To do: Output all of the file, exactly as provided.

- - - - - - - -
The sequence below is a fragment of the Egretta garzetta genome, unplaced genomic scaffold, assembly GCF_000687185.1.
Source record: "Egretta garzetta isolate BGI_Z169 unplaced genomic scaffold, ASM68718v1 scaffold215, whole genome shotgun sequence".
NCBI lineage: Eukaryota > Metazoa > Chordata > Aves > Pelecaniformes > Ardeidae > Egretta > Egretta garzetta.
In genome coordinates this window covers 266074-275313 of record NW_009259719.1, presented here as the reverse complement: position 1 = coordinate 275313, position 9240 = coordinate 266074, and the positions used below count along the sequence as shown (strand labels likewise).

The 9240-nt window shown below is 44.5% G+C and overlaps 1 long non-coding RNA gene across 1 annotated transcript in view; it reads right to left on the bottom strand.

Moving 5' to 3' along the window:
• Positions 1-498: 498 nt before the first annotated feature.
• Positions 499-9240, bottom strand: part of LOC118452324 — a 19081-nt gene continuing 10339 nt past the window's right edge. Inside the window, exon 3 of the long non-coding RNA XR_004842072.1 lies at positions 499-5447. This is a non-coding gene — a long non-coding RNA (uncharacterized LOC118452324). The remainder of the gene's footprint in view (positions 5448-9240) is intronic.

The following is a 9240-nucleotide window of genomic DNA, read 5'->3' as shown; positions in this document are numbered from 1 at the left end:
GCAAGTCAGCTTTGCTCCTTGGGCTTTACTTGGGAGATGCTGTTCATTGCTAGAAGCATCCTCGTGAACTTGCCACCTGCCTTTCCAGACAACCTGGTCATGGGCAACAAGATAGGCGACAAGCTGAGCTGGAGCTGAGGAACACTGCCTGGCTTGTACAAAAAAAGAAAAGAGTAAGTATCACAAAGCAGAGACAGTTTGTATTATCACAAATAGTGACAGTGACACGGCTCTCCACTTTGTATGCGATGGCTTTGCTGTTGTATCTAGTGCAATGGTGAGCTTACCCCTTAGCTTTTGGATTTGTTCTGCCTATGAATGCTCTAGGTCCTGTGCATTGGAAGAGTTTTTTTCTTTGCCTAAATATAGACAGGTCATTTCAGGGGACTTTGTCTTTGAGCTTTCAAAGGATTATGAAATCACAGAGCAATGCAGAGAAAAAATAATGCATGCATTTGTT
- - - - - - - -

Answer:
The sequence below is a fragment of the Egretta garzetta genome, unplaced genomic scaffold, assembly GCF_000687185.1.
Source record: "Egretta garzetta isolate BGI_Z169 unplaced genomic scaffold, ASM68718v1 scaffold215, whole genome shotgun sequence".
NCBI lineage: Eukaryota > Metazoa > Chordata > Aves > Pelecaniformes > Ardeidae > Egretta > Egretta garzetta.
In genome coordinates this window covers 266074-275313 of record NW_009259719.1, presented here as the reverse complement: position 1 = coordinate 275313, position 9240 = coordinate 266074, and the positions used below count along the sequence as shown (strand labels likewise).

The 9240-nt window shown below is 44.5% G+C and overlaps 1 long non-coding RNA gene across 1 annotated transcript in view; it reads right to left on the bottom strand.

Moving 5' to 3' along the window:
• Positions 1-498: 498 nt before the first annotated feature.
• Positions 499-9240, bottom strand: part of LOC118452324 — a 19081-nt gene continuing 10339 nt past the window's right edge. Inside the window, exon 3 of the long non-coding RNA XR_004842072.1 lies at positions 499-5447. This is a non-coding gene — a long non-coding RNA (uncharacterized LOC118452324). The remainder of the gene's footprint in view (positions 5448-9240) is intronic.

The following is a 9240-nucleotide window of genomic DNA, read 5'->3' as shown; positions in this document are numbered from 1 at the left end:
GCAAGTCAGCTTTGCTCCTTGGGCTTTACTTGGGAGATGCTGTTCATTGCTAGAAGCATCCTCGTGAACTTGCCACCTGCCTTTCCAGACAACCTGGTCATGGGCAACAAGATAGGCGACAAGCTGAGCTGGAGCTGAGGAACACTGCCTGGCTTGTACAAAAAAAGAAAAGAGTAAGTATCACAAAGCAGAGACAGTTTGTATTATCACAAATAGTGACAGTGACACGGCTCTCCACTTTGTATGCGATGGCTTTGCTGTTGTATCTAGTGCAATGGTGAGCTTACCCCTTAGCTTTTGGATTTGTTCTGCCTATGAATGCTCTAGGTCCTGTGCATTGGAAGAGTTTTTTTCTTTGCCTAAATATAGACAGGTCATTTCAGGGGACTTTGTCTTTGAGCTTTCAAAGGATTATGAAATCACAGAGCAATGCAGAGAAAAAATAATGCATGCATTTGTT